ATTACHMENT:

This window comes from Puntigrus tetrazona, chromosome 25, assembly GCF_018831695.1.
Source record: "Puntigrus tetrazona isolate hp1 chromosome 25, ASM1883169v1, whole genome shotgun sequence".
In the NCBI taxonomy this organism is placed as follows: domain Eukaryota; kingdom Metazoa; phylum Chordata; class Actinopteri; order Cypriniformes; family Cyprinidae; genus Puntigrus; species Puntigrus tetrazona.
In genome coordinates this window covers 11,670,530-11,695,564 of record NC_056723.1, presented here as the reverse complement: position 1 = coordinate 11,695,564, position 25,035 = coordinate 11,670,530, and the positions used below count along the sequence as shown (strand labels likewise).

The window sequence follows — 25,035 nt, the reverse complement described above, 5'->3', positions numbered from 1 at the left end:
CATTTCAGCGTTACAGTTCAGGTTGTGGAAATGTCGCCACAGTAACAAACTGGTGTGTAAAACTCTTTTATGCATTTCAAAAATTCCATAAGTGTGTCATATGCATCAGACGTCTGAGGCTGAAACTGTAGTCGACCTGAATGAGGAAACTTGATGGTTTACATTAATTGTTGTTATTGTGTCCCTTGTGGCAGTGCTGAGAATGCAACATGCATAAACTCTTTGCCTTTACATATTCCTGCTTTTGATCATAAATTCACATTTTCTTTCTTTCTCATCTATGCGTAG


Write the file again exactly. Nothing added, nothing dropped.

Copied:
This window comes from Puntigrus tetrazona, chromosome 25, assembly GCF_018831695.1.
Source record: "Puntigrus tetrazona isolate hp1 chromosome 25, ASM1883169v1, whole genome shotgun sequence".
In the NCBI taxonomy this organism is placed as follows: domain Eukaryota; kingdom Metazoa; phylum Chordata; class Actinopteri; order Cypriniformes; family Cyprinidae; genus Puntigrus; species Puntigrus tetrazona.
In genome coordinates this window covers 11,670,530-11,695,564 of record NC_056723.1, presented here as the reverse complement: position 1 = coordinate 11,695,564, position 25,035 = coordinate 11,670,530, and the positions used below count along the sequence as shown (strand labels likewise).

The window sequence follows — 25,035 nt, the reverse complement described above, 5'->3', positions numbered from 1 at the left end:
CATTTCAGCGTTACAGTTCAGGTTGTGGAAATGTCGCCACAGTAACAAACTGGTGTGTAAAACTCTTTTATGCATTTCAAAAATTCCATAAGTGTGTCATATGCATCAGACGTCTGAGGCTGAAACTGTAGTCGACCTGAATGAGGAAACTTGATGGTTTACATTAATTGTTGTTATTGTGTCCCTTGTGGCAGTGCTGAGAATGCAACATGCATAAACTCTTTGCCTTTACATATTCCTGCTTTTGATCATAAATTCACATTTTCTTTCTTTCTCATCTATGCGTAG